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Neurogastroenterol Motil. 2018 Jul;30(7):e13307. doi: 10.1111/nmo.13307. Epub 2018 Feb 2.

Acupuncture for patients with chronic functional constipation: A randomized controlled trial.

Author information

1
Chengdu University of Traditional Chinese Medicine, Chengdu, Sichuan, China.
2
Guang'anmen Hospital, China Academy of Chinese Medical Sciences, Beijing, China.
3
The First Affiliated Hospital of Hunan University of Traditional Chinese Medicine, Changsha, Hunan, China.
4
Teaching Hospital of Chengdu University of Traditional Chinese Medicine, Chengdu, Sichuan, China.
5
Institute of Acupuncture and Moxibustion, China Academy of Chinese Medical Sciences, Beijing, China.
6
Changchun University of Traditional Chinese Medicine, Changchun, Jilin, China.
7
Shanxi University of Traditional Chinese Medicine, Xianyang, Shanxi, China.
8
Guangzhou University of Traditional Chinese Medicine, Guangzhou, Guangdong, China.
9
Shandong University of Traditional Chinese Medicine, Jinan, Shandong, China.
10
Anhui University of Traditional Chinese Medicine, Hefei, Anhui, China.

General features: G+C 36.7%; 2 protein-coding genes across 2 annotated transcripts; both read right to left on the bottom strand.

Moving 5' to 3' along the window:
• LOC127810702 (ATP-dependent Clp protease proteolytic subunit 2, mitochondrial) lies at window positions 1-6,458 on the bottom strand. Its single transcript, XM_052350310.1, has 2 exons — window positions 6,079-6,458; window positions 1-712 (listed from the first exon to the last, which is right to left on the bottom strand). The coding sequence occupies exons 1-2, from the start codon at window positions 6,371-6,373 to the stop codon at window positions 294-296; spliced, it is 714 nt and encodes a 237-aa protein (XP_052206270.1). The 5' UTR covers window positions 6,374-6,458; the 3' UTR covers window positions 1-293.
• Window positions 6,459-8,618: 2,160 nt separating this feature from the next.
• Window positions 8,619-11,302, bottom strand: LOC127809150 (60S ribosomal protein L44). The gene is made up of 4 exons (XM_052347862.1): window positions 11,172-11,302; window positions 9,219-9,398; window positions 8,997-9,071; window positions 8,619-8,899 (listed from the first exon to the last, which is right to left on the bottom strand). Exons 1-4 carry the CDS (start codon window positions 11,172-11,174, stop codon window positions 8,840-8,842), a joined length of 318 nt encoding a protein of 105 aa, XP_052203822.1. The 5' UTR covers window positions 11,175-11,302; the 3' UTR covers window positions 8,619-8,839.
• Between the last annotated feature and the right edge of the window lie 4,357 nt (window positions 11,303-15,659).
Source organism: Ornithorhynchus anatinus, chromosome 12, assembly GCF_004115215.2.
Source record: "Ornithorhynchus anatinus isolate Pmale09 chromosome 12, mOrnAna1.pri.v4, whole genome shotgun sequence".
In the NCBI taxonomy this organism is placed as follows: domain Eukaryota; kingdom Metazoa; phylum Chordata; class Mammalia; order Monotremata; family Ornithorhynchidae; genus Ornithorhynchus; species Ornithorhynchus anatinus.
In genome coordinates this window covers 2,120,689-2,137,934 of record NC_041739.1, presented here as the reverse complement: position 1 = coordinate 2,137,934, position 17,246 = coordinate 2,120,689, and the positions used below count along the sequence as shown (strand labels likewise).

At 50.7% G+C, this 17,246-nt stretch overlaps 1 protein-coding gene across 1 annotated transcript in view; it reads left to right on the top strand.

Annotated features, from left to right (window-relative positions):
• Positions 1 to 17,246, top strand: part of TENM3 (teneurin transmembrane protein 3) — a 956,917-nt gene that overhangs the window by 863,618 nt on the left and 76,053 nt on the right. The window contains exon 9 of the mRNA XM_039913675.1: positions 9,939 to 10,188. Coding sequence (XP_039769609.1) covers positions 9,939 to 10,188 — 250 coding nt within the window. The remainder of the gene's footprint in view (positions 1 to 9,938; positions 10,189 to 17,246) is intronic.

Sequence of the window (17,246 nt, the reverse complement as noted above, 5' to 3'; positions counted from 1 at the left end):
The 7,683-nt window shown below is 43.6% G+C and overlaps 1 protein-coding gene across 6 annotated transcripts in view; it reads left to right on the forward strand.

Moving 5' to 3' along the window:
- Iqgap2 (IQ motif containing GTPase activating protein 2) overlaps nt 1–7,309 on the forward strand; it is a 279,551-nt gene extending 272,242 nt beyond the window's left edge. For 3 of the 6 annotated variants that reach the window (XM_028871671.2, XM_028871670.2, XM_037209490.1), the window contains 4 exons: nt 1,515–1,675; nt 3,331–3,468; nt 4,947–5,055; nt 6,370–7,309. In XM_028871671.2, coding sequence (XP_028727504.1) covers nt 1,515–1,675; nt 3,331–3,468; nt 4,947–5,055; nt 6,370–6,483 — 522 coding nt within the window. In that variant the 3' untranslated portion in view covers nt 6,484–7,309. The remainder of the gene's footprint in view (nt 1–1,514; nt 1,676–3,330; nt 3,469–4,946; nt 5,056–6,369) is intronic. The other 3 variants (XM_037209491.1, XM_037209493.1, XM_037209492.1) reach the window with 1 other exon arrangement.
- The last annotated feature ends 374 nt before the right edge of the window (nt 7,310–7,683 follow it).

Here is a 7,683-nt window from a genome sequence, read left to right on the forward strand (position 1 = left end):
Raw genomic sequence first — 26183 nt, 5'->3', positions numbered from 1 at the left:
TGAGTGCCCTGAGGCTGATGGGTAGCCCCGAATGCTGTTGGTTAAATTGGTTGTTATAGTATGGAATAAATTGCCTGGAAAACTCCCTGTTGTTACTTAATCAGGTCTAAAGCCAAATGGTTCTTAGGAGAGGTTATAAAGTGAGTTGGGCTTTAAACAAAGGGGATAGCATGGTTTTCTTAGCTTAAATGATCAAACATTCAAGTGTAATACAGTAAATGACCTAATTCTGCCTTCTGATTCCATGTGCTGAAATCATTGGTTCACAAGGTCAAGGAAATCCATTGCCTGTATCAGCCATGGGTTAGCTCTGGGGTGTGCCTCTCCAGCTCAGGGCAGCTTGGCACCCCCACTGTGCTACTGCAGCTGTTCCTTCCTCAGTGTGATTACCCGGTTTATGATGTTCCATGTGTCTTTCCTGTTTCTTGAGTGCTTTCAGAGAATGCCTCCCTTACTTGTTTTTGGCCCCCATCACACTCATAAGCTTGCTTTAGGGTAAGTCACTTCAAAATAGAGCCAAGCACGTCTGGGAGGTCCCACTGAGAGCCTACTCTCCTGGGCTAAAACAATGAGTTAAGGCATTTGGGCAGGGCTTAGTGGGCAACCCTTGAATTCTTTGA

Abstract

BACKGROUND:

Acupuncture is used to treat chronic functional constipation (CFC) in China, despite limited evidence. We aim to assess the effectiveness and safety of acupuncture in managing CFC.

METHODS:

A multicenter randomized controlled trial was performed involving 684 patients with CFC; the patients were randomly allocated to receive He acupuncture (n = 172), Shu-mu acupuncture (n = 171), He-shu-mu acupuncture (n = 171), or oral administration of mosapride (n = 170). Sixteen sessions of acupuncture were given in the treatment duration of 4 weeks. The primary outcome was the change in spontaneous bowel movements (SBMs) at week 4 (at the end of treatment) compared to baseline. The secondary outcomes included stool consistency (Bristol scale), the degree of straining during defecation, and adverse events.

KEY RESULTS:

The SBMs increased in all the four groups at week 4, and the magnitude of increase was equivalent in the four groups (He acupuncture, 2.7 [95% CI, 2.3-3.1]; Shu-mu acupuncture, 2.7 [95% CI, 2.3-3.0]; He-shu-mu acupuncture, 2.2 [95% CI, 1.9-2.5]; and mosapride, 2.4 [95% CI, 2.0-2.9]; P = .226). However, the change in SBMs at week 8 was significantly smaller in mosapride group (1.4 [95% CI, 1.0-1.8]) than the three acupuncture groups (2.4 [95% CI, 2.1-2.7], 2.3 [95% CI, 1.9-2.7], 2.1 [95% CI, 1.7-2.5] in He, Shu-mu, and He-shu-mu group, respectively, P = .005).

CONCLUSIONS & INTERFERENCES:

The three acupuncture treatments were as effective as mosapride in improving stool frequency and stool consistency in CFC, but the magnitude of the treatment effect is unknown due to the lack of sham acupuncture control.

KEYWORDS:

acupuncture; functional constipation; randomized controlled trial

PMID:
29392784
DOI:
10.1111/nmo.13307

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